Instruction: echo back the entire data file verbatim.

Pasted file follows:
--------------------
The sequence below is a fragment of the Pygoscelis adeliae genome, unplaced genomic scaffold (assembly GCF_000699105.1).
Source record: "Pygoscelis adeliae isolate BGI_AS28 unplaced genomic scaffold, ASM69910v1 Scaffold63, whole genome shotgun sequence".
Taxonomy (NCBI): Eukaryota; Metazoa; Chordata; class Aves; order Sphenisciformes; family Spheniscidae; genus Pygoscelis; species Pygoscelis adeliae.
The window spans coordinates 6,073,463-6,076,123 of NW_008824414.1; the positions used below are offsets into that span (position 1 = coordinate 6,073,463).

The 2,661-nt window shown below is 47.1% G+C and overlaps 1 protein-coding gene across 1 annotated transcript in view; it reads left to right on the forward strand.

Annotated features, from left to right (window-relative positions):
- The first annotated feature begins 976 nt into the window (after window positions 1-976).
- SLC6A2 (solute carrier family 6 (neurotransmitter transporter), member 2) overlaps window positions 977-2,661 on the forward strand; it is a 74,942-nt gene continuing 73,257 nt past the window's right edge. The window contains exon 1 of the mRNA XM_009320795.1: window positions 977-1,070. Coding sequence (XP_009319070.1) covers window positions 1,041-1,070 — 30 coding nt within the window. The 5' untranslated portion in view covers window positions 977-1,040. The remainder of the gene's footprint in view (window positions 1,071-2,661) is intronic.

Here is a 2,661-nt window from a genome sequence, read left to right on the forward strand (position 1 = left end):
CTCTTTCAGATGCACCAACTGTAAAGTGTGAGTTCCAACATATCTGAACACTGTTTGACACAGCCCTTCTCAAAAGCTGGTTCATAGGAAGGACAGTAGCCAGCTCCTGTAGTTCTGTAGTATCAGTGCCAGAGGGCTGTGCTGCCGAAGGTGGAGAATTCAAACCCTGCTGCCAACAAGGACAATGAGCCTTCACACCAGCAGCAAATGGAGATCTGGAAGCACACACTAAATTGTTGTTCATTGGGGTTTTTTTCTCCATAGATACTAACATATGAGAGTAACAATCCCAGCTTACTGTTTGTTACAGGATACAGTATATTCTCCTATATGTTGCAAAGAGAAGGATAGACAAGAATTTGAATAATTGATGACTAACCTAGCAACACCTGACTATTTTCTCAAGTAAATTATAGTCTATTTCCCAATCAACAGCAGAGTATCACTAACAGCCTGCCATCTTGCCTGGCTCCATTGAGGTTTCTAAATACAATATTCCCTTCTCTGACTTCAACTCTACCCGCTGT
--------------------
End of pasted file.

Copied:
The sequence below is a fragment of the Pygoscelis adeliae genome, unplaced genomic scaffold (assembly GCF_000699105.1).
Source record: "Pygoscelis adeliae isolate BGI_AS28 unplaced genomic scaffold, ASM69910v1 Scaffold63, whole genome shotgun sequence".
Taxonomy (NCBI): Eukaryota; Metazoa; Chordata; class Aves; order Sphenisciformes; family Spheniscidae; genus Pygoscelis; species Pygoscelis adeliae.
The window spans coordinates 6,073,463-6,076,123 of NW_008824414.1; the positions used below are offsets into that span (position 1 = coordinate 6,073,463).

The 2,661-nt window shown below is 47.1% G+C and overlaps 1 protein-coding gene across 1 annotated transcript in view; it reads left to right on the forward strand.

Annotated features, from left to right (window-relative positions):
- The first annotated feature begins 976 nt into the window (after window positions 1-976).
- SLC6A2 (solute carrier family 6 (neurotransmitter transporter), member 2) overlaps window positions 977-2,661 on the forward strand; it is a 74,942-nt gene continuing 73,257 nt past the window's right edge. The window contains exon 1 of the mRNA XM_009320795.1: window positions 977-1,070. Coding sequence (XP_009319070.1) covers window positions 1,041-1,070 — 30 coding nt within the window. The 5' untranslated portion in view covers window positions 977-1,040. The remainder of the gene's footprint in view (window positions 1,071-2,661) is intronic.

Here is a 2,661-nt window from a genome sequence, read left to right on the forward strand (position 1 = left end):
CTCTTTCAGATGCACCAACTGTAAAGTGTGAGTTCCAACATATCTGAACACTGTTTGACACAGCCCTTCTCAAAAGCTGGTTCATAGGAAGGACAGTAGCCAGCTCCTGTAGTTCTGTAGTATCAGTGCCAGAGGGCTGTGCTGCCGAAGGTGGAGAATTCAAACCCTGCTGCCAACAAGGACAATGAGCCTTCACACCAGCAGCAAATGGAGATCTGGAAGCACACACTAAATTGTTGTTCATTGGGGTTTTTTTCTCCATAGATACTAACATATGAGAGTAACAATCCCAGCTTACTGTTTGTTACAGGATACAGTATATTCTCCTATATGTTGCAAAGAGAAGGATAGACAAGAATTTGAATAATTGATGACTAACCTAGCAACACCTGACTATTTTCTCAAGTAAATTATAGTCTATTTCCCAATCAACAGCAGAGTATCACTAACAGCCTGCCATCTTGCCTGGCTCCATTGAGGTTTCTAAATACAATATTCCCTTCTCTGACTTCAACTCTACCCGCTGT